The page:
Ratio: Ranges between 15:1 to 16:1, depending on personal preference. [37.5-40 grams of coffee for 20oz of water / 37.5-40g for 600g of water]
- Fill your french press with coffee
- Start your timer and pour 80 grams of water over the coffee, making sure to cover all the grinds.
- After 30 seconds, pour the rest of the water and put on your lid.
- After 4 minutes total, gently press and, ideally, gently pour your coffee out of your French Press into your vessels.
A Moka pot by any other name would brew just as sweet.
Also called the Bialetti, Stove-top Espresso, and the Stove-top Percolator
Ratio: 12:1 [25g of coffee for 10.5oz of water, 25g of coffee for 300g of water]
Grind: medium-fine to medium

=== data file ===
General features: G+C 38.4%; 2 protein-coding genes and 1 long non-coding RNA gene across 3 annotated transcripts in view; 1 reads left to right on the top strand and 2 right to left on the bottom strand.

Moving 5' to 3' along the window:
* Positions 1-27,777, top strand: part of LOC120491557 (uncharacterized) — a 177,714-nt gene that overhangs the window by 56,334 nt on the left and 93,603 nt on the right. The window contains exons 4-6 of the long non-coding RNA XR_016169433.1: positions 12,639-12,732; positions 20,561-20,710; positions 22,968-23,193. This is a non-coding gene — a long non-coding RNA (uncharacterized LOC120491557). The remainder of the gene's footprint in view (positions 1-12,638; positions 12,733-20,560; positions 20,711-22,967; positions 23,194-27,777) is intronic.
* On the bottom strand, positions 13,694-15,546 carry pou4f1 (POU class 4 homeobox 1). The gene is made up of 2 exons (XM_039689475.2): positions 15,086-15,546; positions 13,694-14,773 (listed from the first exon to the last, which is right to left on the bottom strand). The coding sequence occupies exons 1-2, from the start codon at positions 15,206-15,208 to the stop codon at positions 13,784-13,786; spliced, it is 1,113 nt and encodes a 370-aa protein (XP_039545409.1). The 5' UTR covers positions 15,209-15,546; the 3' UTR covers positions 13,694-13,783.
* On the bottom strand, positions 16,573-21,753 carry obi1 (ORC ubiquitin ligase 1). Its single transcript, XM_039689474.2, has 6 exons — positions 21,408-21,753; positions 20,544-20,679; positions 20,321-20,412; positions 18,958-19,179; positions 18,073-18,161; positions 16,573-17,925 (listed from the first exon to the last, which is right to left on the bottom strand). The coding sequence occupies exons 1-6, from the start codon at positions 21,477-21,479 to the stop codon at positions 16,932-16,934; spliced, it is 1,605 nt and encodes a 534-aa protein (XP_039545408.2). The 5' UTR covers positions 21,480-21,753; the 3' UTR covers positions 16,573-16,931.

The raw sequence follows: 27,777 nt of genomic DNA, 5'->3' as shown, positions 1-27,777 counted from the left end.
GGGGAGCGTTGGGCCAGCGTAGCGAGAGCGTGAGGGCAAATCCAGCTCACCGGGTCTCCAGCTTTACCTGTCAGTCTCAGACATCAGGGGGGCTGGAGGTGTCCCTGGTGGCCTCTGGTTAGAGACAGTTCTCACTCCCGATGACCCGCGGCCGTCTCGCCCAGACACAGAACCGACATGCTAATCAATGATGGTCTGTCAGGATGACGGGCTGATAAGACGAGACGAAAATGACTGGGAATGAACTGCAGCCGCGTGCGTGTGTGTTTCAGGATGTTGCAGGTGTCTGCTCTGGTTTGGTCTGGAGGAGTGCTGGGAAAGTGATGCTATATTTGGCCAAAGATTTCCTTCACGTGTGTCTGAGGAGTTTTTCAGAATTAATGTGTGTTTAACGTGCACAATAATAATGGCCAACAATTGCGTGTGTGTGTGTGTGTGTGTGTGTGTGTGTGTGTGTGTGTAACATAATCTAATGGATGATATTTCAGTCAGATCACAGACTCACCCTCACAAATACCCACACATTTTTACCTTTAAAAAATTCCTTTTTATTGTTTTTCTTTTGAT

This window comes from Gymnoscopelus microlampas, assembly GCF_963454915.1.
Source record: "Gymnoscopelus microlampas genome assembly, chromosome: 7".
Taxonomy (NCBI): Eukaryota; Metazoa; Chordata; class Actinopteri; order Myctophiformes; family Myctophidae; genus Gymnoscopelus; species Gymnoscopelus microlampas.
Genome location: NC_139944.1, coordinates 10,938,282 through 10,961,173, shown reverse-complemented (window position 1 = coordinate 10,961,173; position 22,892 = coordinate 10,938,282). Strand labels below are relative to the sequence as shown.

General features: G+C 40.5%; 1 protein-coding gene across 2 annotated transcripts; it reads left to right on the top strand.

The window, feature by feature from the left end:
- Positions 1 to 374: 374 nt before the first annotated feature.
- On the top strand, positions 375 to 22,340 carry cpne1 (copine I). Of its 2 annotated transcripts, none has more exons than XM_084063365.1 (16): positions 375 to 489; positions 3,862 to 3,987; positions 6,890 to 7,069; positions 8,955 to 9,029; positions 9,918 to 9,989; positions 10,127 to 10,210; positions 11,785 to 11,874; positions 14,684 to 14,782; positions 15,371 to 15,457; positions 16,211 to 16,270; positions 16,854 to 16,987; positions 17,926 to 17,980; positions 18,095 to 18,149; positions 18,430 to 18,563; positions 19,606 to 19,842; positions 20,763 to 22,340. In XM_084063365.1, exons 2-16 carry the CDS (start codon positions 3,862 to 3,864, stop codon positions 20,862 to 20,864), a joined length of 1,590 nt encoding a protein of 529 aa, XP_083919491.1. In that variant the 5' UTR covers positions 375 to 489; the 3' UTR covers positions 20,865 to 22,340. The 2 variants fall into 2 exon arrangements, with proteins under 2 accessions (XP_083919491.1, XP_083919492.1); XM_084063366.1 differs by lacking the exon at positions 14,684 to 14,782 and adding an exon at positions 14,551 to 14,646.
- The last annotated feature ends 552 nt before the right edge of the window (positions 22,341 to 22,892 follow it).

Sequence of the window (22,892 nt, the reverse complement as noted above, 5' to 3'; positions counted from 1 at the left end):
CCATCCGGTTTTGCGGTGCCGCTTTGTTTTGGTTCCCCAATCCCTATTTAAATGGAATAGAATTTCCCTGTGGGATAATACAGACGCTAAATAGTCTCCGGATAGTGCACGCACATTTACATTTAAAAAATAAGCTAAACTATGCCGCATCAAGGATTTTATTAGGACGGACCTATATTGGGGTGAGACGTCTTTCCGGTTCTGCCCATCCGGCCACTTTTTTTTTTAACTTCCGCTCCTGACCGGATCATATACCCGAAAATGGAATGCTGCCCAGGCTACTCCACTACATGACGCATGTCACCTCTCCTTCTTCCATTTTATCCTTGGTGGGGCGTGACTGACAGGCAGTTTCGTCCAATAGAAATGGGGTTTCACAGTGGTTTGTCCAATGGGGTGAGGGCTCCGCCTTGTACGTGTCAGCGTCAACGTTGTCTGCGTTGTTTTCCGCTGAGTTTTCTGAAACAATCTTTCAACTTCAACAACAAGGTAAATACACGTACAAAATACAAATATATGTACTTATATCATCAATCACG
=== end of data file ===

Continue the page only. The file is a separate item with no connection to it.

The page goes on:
- Fill the bottom chamber of your moka pot until the water reaches just under the steam release valve.
- Fill the coffee basket to the top and even out the bed of grinds, but don’t tamp them down.
- Place the basket over the bottom chamber, screw on the top chamber, and place the device onto your stove over high heat.
- When the coffee starts flowing into the top chamber start paying close attention, and when it starts sputtering and getting closer to clear in color, close the lid and pour your coffee out into cups.
The 'weekend warrior' of brewing methods. Spot one in a campsite near you.
Whether on the stovetop, the campfire, or in an electric model, the percolator is an old-school way of making coffee. Unlike most modern methods, it re-cycles coffee through a bed of grinds. Our recipe brews a pretty strong version; feel free to play with the ratio to suit your tastes.